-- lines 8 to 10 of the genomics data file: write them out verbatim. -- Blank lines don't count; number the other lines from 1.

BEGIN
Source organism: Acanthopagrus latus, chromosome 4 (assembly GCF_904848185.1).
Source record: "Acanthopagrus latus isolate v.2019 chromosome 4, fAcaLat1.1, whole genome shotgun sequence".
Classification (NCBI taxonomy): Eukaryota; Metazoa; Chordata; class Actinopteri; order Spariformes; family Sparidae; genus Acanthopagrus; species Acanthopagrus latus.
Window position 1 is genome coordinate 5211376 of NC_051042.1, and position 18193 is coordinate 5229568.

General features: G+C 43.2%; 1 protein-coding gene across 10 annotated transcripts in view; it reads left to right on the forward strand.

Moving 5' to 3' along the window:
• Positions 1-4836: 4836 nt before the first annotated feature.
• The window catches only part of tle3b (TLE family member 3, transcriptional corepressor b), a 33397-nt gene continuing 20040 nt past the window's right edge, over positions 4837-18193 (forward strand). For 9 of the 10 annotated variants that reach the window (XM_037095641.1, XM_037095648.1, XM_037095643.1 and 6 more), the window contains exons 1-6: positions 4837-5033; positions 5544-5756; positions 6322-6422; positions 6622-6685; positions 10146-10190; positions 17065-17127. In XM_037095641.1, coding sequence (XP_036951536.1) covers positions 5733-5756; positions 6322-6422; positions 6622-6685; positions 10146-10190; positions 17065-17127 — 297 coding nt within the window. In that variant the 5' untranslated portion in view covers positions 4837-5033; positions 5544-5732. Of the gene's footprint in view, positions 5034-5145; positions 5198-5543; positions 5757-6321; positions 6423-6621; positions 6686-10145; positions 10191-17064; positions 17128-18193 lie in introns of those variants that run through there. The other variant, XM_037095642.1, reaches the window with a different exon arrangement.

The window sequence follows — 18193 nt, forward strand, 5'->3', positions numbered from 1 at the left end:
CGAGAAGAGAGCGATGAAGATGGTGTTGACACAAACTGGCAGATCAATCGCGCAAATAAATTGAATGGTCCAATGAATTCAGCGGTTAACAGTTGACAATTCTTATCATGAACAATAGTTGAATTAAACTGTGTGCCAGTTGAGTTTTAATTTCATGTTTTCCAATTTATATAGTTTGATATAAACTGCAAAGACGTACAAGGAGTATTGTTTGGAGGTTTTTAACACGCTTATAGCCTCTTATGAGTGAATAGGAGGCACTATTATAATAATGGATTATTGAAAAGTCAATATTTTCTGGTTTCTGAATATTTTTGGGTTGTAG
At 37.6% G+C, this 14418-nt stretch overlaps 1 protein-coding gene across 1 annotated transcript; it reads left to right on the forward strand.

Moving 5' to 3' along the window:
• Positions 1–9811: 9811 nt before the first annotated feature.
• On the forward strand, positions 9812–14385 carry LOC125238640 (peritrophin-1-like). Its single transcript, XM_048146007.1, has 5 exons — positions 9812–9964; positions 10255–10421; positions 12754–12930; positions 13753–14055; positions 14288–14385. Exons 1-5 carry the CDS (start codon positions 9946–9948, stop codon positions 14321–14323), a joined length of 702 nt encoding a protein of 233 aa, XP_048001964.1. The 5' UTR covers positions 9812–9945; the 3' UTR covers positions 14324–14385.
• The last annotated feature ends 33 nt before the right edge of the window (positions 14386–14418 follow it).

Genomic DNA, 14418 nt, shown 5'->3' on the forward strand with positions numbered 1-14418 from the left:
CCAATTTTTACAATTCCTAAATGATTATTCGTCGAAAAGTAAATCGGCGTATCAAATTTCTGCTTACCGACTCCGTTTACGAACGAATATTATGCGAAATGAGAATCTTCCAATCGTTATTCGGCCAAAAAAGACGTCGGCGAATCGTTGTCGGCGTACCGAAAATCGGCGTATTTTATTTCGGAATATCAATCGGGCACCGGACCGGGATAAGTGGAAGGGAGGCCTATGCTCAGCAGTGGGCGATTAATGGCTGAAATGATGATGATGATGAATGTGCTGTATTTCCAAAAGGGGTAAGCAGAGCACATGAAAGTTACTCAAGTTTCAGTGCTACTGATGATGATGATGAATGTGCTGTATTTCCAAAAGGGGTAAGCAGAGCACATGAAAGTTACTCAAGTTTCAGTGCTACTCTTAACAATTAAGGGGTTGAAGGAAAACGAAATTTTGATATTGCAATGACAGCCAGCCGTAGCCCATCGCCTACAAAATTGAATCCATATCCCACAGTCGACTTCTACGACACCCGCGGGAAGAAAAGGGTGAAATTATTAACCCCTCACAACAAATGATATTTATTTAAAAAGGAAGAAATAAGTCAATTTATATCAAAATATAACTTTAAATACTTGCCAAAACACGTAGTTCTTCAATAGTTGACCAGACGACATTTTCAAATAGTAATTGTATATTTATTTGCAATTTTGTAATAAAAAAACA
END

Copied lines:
• The window catches only part of tle3b (TLE family member 3, transcriptional corepressor b), a 33397-nt gene continuing 20040 nt past the window's right edge, over positions 4837-18193 (forward strand). For 9 of the 10 annotated variants that reach the window (XM_037095641.1, XM_037095648.1, XM_037095643.1 and 6 more), the window contains exons 1-6: positions 4837-5033; positions 5544-5756; positions 6322-6422; positions 6622-6685; positions 10146-10190; positions 17065-17127. In XM_037095641.1, coding sequence (XP_036951536.1) covers positions 5733-5756; positions 6322-6422; positions 6622-6685; positions 10146-10190; positions 17065-17127 — 297 coding nt within the window. In that variant the 5' untranslated portion in view covers positions 4837-5033; positions 5544-5732. Of the gene's footprint in view, positions 5034-5145; positions 5198-5543; positions 5757-6321; positions 6423-6621; positions 6686-10145; positions 10191-17064; positions 17128-18193 lie in introns of those variants that run through there. The other variant, XM_037095642.1, reaches the window with a different exon arrangement.

The window sequence follows — 18193 nt, forward strand, 5'->3', positions numbered from 1 at the left end:
CGAGAAGAGAGCGATGAAGATGGTGTTGACACAAACTGGCAGATCAATCGCGCAAATAAATTGAATGGTCCAATGAATTCAGCGGTTAACAGTTGACAATTCTTATCATGAACAATAGTTGAATTAAACTGTGTGCCAGTTGAGTTTTAATTTCATGTTTTCCAATTTATATAGTTTGATATAAACTGCAAAGACGTACAAGGAGTATTGTTTGGAGGTTTTTAACACGCTTATAGCCTCTTATGAGTGAATAGGAGGCACTATTATAATAATGGATTATTGAAAAGTCAATATTTTCTGGTTTCTGAATATTTTTGGGTTGTAG